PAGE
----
Its really good to hear when people appreciate the fact that I am pursuing my hobby despite being a girl. I have heard people talking about being a girl and always being outdoors as spoken of in a bad as well as good way. Fortunately, the number of good ways has been much higher!
To be frank, I have met good people at all the times I have been in the remote mountains with all-men groups and I have only praises to offer. Also, nowadays its not too difficult to find female company who have similar interests. As long as one keeps a sharp and alert judgement, problems will not crop up.
As for being a computer engineer, I have realized that IT professionals are the highest in numbers among those who indulge in adventure sports! It allows to you to have a lifestyle where you can give enough time for things you feel passionate about. People only talk about how sedentary a computer/IT engineer’s life is; but letting a sedentary lifestyle creep into you is something that one chooses to do. Its not a compulsion.
Explain the feeling when you reach the summit of a mountain?
First and foremost, there’s a great relief in knowing that the strenuous uphill climb is over. Once I get past that feeling, I have always tried to feel excited about reaching the top. But somehow, that excitement has never really come to me till now. I feel anxious as well as exhilarated just before the end of the upward climb, a few steps before I land on the summit. Once up there, there’s a great view to enjoy and generally a treacherous climb down the mountain waiting for you. The excitement of summitting seeps into me only when I am safely back at the base.
Narrate any specific/interesting incident that happened on any of your trekking expedition.
Last July when I was on Lingti valley trek and was walking the last one kilometer towards our campsite for the day, I was quite puzzled by the weird sounds birds(snow cocks) around me were making. Wondering about what they were warning about, I reached the camp only to be informed by others who had reached before me that a Himalayan wolf had been sitting in the grass, just beside our tents, only a few minutes ago!! It had run away after being discovered by my friends but not before letting them click a beautiful picture of itself.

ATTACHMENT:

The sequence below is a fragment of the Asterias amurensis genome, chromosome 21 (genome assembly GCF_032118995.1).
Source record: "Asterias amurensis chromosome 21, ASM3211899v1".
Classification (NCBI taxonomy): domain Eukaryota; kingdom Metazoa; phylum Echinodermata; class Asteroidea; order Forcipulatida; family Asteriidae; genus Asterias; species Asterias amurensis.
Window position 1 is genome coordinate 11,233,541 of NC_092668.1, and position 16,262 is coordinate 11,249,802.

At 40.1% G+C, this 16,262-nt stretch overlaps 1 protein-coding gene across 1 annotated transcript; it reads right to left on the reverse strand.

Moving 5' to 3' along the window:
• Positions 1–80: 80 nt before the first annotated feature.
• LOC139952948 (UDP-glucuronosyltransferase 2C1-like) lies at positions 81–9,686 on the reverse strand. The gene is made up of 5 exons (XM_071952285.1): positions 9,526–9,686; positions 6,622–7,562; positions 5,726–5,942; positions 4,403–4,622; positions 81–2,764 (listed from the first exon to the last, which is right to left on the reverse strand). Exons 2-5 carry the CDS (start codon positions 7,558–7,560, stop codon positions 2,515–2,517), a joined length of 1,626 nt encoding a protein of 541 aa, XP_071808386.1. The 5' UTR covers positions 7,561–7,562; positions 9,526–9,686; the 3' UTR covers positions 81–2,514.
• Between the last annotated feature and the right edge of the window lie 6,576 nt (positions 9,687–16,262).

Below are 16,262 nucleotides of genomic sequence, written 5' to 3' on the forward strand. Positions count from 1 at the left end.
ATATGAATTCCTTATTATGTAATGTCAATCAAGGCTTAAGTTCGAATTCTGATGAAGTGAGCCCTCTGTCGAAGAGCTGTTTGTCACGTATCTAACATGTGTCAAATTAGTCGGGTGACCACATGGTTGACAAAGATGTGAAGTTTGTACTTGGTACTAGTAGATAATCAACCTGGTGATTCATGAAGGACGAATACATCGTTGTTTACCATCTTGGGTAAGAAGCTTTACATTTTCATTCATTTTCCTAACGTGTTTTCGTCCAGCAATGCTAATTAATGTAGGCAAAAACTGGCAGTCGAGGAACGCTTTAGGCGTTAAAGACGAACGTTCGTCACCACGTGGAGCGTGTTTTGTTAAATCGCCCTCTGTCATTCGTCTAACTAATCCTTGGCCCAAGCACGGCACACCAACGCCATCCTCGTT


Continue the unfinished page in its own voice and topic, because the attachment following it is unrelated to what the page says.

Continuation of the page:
What are your views on Indian outdoor industry?
I think Indian outdoor industry has really begun to take a good shape since last few years. Its really good to see travel/adventure/outdoor companies giving out a wide array of options to all kinds of travelers. I have seen a great increase in the number of groups and organisations who offer packages designed for hard core adventure and thereby enable people who want to take up these activities to try and get involved in them. Its a liberating experience not to have to depend on limited options or contacts as was the case some years back. Now if you have the will, you can pursue anything.
Although it’s a very good thing that organized travel is on the rise and anybody who is interested can simply sign up and take the activity up, it is also translating into a higher number of footfalls in formerly inaccessible scenic locations. These places easily fall prey to commercialization and become garbage and plastic laden if large groups are not careful in keeping the environment and ecology intact.
We, at Thrillophilia, wish Neha all the best in her life and wish she keeps her passion for outdoors intact and probably inspire others to try adventure more often. For those who would like to follow Neha’s excursions can check out http://wondersandwanders.wordpress.com/ , where she unplugs her love for adventure